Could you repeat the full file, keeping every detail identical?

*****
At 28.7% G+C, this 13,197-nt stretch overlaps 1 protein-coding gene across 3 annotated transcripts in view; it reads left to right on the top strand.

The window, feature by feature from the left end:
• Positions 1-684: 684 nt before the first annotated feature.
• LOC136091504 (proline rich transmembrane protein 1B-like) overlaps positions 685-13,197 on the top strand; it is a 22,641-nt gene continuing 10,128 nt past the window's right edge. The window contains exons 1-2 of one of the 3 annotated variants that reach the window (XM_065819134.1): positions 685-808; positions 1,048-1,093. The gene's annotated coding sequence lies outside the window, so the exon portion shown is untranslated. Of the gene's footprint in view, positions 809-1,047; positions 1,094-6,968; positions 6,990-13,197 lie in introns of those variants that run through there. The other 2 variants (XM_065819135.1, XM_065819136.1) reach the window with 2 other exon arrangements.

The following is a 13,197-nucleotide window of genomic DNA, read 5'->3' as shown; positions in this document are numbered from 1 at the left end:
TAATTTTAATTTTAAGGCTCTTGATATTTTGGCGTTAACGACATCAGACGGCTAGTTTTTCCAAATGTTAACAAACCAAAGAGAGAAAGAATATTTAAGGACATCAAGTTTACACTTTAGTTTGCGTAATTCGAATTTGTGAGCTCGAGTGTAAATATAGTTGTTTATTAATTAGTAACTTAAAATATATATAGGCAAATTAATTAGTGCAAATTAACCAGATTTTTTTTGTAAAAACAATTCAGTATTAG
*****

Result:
At 28.7% G+C, this 13,197-nt stretch overlaps 1 protein-coding gene across 3 annotated transcripts in view; it reads left to right on the top strand.

The window, feature by feature from the left end:
• Positions 1-684: 684 nt before the first annotated feature.
• LOC136091504 (proline rich transmembrane protein 1B-like) overlaps positions 685-13,197 on the top strand; it is a 22,641-nt gene continuing 10,128 nt past the window's right edge. The window contains exons 1-2 of one of the 3 annotated variants that reach the window (XM_065819134.1): positions 685-808; positions 1,048-1,093. The gene's annotated coding sequence lies outside the window, so the exon portion shown is untranslated. Of the gene's footprint in view, positions 809-1,047; positions 1,094-6,968; positions 6,990-13,197 lie in introns of those variants that run through there. The other 2 variants (XM_065819135.1, XM_065819136.1) reach the window with 2 other exon arrangements.

The following is a 13,197-nucleotide window of genomic DNA, read 5'->3' as shown; positions in this document are numbered from 1 at the left end:
TAATTTTAATTTTAAGGCTCTTGATATTTTGGCGTTAACGACATCAGACGGCTAGTTTTTCCAAATGTTAACAAACCAAAGAGAGAAAGAATATTTAAGGACATCAAGTTTACACTTTAGTTTGCGTAATTCGAATTTGTGAGCTCGAGTGTAAATATAGTTGTTTATTAATTAGTAACTTAAAATATATATAGGCAAATTAATTAGTGCAAATTAACCAGATTTTTTTTGTAAAAACAATTCAGTATTAG